Series: For Her #1
Published by Carina Press on December 27th 2016
Pages: 368
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four-stars

I'll never forget the way she looked, so confident and sure of herself. I watched her from a distance. She wasn't ready for me yet. I didn't approach her and I didn't disturb her, but I never once took my eyes off her.

Mallory Sullivan is ready to start her new life. After graduating at the top of her class, she's landed one of the most coveted internships in the United States. Hard work and determination have gotten her to this moment of living the life she only dreamed of while growing up in foster care.

From the start, I knew that she would be my greatest achievement, so the day I let her go, I set down a path for her. A path to me.

She never expected Oz to be the greatest culmination of those dreams. But sometimes fate determines who you fall in love with. Who makes you lose control. Who owns your soul.

And then you realize it wasn't fate at all.

I've wanted to care for and protect her since the first moment I saw her. I've constructed everything in our lives so that at the perfect moment, I could have her, could give her the life she deserves.

Alexa Riley’s stories aren’t for everyone and I can understand why.

Her characters are obsessively devoted to each other—sometimes one more than the other without much reason to the point where it feels like creepy stalking—yet Riley builds on a pairing’s dynamic in a way that makes you gratified that there isn’t any other woman or man in the picture that will ever come between them. There’s the virgin trope that’s refreshingly celebrated in all her books, and her heroes are (thankfully) never manwhores or players, but there’s also the lightning speed at which lust and apparently love come into play. And if the idea of unbreakable soul-mates isn’t enough, there’s also an indubitable HEA that has epilogue after epilogue of the couple in question months and years later—still happy and horny together.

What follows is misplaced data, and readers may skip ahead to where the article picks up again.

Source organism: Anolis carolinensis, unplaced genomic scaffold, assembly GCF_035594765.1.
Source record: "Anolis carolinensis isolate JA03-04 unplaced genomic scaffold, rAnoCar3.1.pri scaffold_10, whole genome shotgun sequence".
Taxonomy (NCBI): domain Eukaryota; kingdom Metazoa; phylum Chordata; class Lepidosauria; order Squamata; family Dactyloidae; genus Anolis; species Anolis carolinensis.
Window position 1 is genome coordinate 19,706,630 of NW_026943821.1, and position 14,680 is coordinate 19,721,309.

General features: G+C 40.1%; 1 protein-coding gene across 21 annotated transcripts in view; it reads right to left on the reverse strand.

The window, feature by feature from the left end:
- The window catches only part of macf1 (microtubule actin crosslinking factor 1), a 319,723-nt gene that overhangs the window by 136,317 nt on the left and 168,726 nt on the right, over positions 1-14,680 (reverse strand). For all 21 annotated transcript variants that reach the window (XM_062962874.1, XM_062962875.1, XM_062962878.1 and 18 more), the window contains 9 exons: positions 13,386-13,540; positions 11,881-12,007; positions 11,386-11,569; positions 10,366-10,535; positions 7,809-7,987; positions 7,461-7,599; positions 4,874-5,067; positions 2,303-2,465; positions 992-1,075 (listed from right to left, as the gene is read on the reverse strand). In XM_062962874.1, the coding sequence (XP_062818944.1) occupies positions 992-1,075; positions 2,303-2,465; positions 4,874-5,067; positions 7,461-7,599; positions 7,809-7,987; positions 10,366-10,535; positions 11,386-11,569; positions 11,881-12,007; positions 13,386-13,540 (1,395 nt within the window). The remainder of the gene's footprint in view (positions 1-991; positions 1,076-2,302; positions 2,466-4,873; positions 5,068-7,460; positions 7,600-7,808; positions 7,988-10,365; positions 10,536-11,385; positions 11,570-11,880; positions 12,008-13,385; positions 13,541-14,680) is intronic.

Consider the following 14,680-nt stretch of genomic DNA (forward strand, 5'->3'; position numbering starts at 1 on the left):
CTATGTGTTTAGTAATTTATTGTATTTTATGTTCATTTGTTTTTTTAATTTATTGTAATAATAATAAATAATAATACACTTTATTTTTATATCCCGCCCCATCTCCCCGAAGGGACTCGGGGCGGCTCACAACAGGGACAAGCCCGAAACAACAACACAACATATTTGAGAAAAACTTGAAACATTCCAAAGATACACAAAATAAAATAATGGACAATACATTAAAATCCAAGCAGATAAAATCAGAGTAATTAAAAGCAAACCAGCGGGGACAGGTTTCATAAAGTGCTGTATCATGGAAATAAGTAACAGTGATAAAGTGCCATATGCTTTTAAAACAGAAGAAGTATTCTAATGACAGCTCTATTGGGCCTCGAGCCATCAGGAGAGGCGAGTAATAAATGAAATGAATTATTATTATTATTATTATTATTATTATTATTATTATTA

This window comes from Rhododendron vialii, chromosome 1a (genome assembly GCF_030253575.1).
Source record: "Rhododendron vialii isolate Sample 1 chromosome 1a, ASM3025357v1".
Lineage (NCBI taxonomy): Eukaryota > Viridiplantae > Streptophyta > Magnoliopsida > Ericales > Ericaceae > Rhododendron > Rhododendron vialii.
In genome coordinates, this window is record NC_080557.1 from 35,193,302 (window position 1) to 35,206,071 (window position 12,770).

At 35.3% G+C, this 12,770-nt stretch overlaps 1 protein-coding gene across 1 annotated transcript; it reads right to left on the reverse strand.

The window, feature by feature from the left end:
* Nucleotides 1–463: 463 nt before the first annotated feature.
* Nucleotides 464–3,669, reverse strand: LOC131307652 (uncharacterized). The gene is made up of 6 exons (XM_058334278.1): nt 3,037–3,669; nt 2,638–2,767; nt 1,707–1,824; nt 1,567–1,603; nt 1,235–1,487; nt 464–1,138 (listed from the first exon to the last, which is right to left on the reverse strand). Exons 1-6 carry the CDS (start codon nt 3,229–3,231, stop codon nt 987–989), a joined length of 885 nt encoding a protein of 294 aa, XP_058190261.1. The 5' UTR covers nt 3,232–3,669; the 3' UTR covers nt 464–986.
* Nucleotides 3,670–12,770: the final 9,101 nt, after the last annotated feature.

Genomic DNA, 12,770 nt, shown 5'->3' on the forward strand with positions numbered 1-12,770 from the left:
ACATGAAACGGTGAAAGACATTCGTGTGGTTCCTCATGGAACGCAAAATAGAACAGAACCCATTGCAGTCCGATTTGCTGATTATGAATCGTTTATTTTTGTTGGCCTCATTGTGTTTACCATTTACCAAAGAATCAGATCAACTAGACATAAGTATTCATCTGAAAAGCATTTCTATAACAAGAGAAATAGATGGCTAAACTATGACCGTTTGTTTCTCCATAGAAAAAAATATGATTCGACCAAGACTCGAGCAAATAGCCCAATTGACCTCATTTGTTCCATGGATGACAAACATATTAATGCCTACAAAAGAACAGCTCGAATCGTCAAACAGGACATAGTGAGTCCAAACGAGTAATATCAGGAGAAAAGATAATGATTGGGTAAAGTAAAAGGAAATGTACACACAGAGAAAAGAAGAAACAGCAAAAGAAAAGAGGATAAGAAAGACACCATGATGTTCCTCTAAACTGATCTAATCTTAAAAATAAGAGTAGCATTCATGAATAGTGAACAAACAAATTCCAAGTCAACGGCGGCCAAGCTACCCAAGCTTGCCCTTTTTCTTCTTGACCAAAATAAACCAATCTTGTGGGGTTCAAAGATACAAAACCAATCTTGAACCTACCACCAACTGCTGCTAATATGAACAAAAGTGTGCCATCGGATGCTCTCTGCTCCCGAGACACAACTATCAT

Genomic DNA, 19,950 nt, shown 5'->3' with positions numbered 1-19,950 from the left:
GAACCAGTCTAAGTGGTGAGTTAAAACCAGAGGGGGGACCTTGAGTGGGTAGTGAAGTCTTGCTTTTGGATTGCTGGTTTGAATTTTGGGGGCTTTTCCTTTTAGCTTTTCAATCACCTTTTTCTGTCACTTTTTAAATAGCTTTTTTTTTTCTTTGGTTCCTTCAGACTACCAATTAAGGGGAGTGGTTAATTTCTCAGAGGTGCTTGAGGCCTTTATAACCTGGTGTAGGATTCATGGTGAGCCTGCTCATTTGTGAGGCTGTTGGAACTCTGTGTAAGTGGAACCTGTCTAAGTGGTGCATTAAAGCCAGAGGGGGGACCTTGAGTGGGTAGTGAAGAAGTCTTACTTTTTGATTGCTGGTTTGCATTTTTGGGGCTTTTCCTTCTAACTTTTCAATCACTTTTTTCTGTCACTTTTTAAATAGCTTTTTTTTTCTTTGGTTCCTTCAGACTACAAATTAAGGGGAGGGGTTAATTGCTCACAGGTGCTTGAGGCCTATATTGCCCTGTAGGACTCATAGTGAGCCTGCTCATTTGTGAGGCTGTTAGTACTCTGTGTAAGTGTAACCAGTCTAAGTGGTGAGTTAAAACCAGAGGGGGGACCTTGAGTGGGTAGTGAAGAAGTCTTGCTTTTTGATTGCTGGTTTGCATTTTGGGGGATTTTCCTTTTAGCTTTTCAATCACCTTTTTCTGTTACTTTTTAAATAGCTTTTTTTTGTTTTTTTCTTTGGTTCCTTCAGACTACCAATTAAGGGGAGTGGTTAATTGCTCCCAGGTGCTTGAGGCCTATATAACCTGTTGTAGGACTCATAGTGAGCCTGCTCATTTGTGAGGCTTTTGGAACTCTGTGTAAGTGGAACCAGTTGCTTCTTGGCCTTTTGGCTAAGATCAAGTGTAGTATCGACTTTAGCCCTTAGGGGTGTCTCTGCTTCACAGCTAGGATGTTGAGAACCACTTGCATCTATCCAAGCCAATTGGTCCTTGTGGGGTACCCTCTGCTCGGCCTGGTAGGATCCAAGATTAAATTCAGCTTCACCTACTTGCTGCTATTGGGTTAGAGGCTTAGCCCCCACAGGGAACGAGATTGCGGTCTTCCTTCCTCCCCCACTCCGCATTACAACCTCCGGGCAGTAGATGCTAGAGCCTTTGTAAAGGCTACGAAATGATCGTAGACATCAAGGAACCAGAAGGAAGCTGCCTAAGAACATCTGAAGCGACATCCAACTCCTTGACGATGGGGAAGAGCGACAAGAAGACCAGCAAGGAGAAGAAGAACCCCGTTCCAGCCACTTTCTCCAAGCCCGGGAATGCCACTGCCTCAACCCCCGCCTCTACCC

That in a nutshell, is the core of Riley’s writing, which often leaves me conflicted about the crazy, instant dive into love and the over-the-top behaviour with hot sex to help tide you over the unbelievable bits.

The longer length of ‘Everything for Her’ do, in some ways, mitigate those bits I’ve just mentioned, although those traits are still present, only with better character development that goes a long way in framing the obsession and the manipulation Miles had going with Mallory for years. However, I couldn’t fully understand this completely possessive attitude that Riley’s heroes tend to have and Miles’s one did leave me more than a little alarmed at the stalkerish way he tracked Mallory, who after a time, did accept his reasons for doing so.

If it’s as unreal as romantic fiction could get with some shades of Christian and Ana (minus the BDSM) in it, Riley nevertheless does write something compelling between Miles and Mallory with minimal angst that dissipates as soon as every barrier—physical and emotional—is stripped away. In short, best for a good few hours of escapism so you can feel hot under the collar.

four-stars